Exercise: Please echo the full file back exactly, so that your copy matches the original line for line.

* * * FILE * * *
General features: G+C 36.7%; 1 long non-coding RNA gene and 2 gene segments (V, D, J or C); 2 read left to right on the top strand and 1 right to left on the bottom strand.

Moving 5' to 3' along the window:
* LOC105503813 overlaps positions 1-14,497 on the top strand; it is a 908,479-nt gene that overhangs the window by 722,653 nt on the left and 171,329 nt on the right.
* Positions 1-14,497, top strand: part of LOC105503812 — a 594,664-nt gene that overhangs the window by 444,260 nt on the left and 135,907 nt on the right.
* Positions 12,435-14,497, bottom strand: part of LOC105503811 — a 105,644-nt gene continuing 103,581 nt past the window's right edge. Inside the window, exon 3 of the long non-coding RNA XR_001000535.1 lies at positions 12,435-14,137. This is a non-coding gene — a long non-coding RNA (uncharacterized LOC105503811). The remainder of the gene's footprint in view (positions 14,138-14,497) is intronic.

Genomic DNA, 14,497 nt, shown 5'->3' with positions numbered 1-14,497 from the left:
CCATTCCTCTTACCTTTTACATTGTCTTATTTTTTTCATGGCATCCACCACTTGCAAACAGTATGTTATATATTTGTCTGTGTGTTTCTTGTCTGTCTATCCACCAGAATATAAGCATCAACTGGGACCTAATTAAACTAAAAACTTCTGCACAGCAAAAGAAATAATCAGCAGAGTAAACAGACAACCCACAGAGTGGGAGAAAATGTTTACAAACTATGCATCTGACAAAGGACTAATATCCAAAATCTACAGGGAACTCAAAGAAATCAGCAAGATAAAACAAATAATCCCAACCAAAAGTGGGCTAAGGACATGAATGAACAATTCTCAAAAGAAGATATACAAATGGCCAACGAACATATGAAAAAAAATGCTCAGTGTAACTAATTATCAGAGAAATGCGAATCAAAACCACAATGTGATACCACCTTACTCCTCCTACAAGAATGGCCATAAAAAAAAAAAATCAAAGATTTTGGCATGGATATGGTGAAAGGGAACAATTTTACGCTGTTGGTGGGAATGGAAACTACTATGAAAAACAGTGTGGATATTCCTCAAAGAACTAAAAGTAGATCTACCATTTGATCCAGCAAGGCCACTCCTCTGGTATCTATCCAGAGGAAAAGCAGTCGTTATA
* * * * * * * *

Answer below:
General features: G+C 36.7%; 1 long non-coding RNA gene and 2 gene segments (V, D, J or C); 2 read left to right on the top strand and 1 right to left on the bottom strand.

Moving 5' to 3' along the window:
* LOC105503813 overlaps positions 1-14,497 on the top strand; it is a 908,479-nt gene that overhangs the window by 722,653 nt on the left and 171,329 nt on the right.
* Positions 1-14,497, top strand: part of LOC105503812 — a 594,664-nt gene that overhangs the window by 444,260 nt on the left and 135,907 nt on the right.
* Positions 12,435-14,497, bottom strand: part of LOC105503811 — a 105,644-nt gene continuing 103,581 nt past the window's right edge. Inside the window, exon 3 of the long non-coding RNA XR_001000535.1 lies at positions 12,435-14,137. This is a non-coding gene — a long non-coding RNA (uncharacterized LOC105503811). The remainder of the gene's footprint in view (positions 14,138-14,497) is intronic.

Genomic DNA, 14,497 nt, shown 5'->3' with positions numbered 1-14,497 from the left:
CCATTCCTCTTACCTTTTACATTGTCTTATTTTTTTCATGGCATCCACCACTTGCAAACAGTATGTTATATATTTGTCTGTGTGTTTCTTGTCTGTCTATCCACCAGAATATAAGCATCAACTGGGACCTAATTAAACTAAAAACTTCTGCACAGCAAAAGAAATAATCAGCAGAGTAAACAGACAACCCACAGAGTGGGAGAAAATGTTTACAAACTATGCATCTGACAAAGGACTAATATCCAAAATCTACAGGGAACTCAAAGAAATCAGCAAGATAAAACAAATAATCCCAACCAAAAGTGGGCTAAGGACATGAATGAACAATTCTCAAAAGAAGATATACAAATGGCCAACGAACATATGAAAAAAAATGCTCAGTGTAACTAATTATCAGAGAAATGCGAATCAAAACCACAATGTGATACCACCTTACTCCTCCTACAAGAATGGCCATAAAAAAAAAAAATCAAAGATTTTGGCATGGATATGGTGAAAGGGAACAATTTTACGCTGTTGGTGGGAATGGAAACTACTATGAAAAACAGTGTGGATATTCCTCAAAGAACTAAAAGTAGATCTACCATTTGATCCAGCAAGGCCACTCCTCTGGTATCTATCCAGAGGAAAAGCAGTCGTTATA